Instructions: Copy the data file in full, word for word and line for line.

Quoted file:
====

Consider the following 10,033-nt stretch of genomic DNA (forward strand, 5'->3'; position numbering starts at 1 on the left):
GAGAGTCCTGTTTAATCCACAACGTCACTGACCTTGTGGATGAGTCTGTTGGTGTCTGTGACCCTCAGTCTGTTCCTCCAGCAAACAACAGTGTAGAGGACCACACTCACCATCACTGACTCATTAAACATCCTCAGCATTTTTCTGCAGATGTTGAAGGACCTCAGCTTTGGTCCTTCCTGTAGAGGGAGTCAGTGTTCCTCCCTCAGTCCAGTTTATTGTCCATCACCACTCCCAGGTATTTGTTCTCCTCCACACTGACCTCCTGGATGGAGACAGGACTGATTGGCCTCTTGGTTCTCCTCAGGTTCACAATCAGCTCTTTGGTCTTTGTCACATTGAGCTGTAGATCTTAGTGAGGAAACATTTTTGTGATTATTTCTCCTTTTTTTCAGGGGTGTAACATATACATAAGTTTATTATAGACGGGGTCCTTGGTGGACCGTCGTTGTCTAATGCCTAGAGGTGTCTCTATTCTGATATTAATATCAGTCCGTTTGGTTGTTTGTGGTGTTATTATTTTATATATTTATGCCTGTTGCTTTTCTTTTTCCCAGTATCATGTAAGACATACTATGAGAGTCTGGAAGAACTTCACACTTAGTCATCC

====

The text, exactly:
Consider the following 10,033-nt stretch of genomic DNA (forward strand, 5'->3'; position numbering starts at 1 on the left):
GAGAGTCCTGTTTAATCCACAACGTCACTGACCTTGTGGATGAGTCTGTTGGTGTCTGTGACCCTCAGTCTGTTCCTCCAGCAAACAACAGTGTAGAGGACCACACTCACCATCACTGACTCATTAAACATCCTCAGCATTTTTCTGCAGATGTTGAAGGACCTCAGCTTTGGTCCTTCCTGTAGAGGGAGTCAGTGTTCCTCCCTCAGTCCAGTTTATTGTCCATCACCACTCCCAGGTATTTGTTCTCCTCCACACTGACCTCCTGGATGGAGACAGGACTGATTGGCCTCTTGGTTCTCCTCAGGTTCACAATCAGCTCTTTGGTCTTTGTCACATTGAGCTGTAGATCTTAGTGAGGAAACATTTTTGTGATTATTTCTCCTTTTTTTCAGGGGTGTAACATATACATAAGTTTATTATAGACGGGGTCCTTGGTGGACCGTCGTTGTCTAATGCCTAGAGGTGTCTCTATTCTGATATTAATATCAGTCCGTTTGGTTGTTTGTGGTGTTATTATTTTATATATTTATGCCTGTTGCTTTTCTTTTTCCCAGTATCATGTAAGACATACTATGAGAGTCTGGAAGAACTTCACACTTAGTCATCC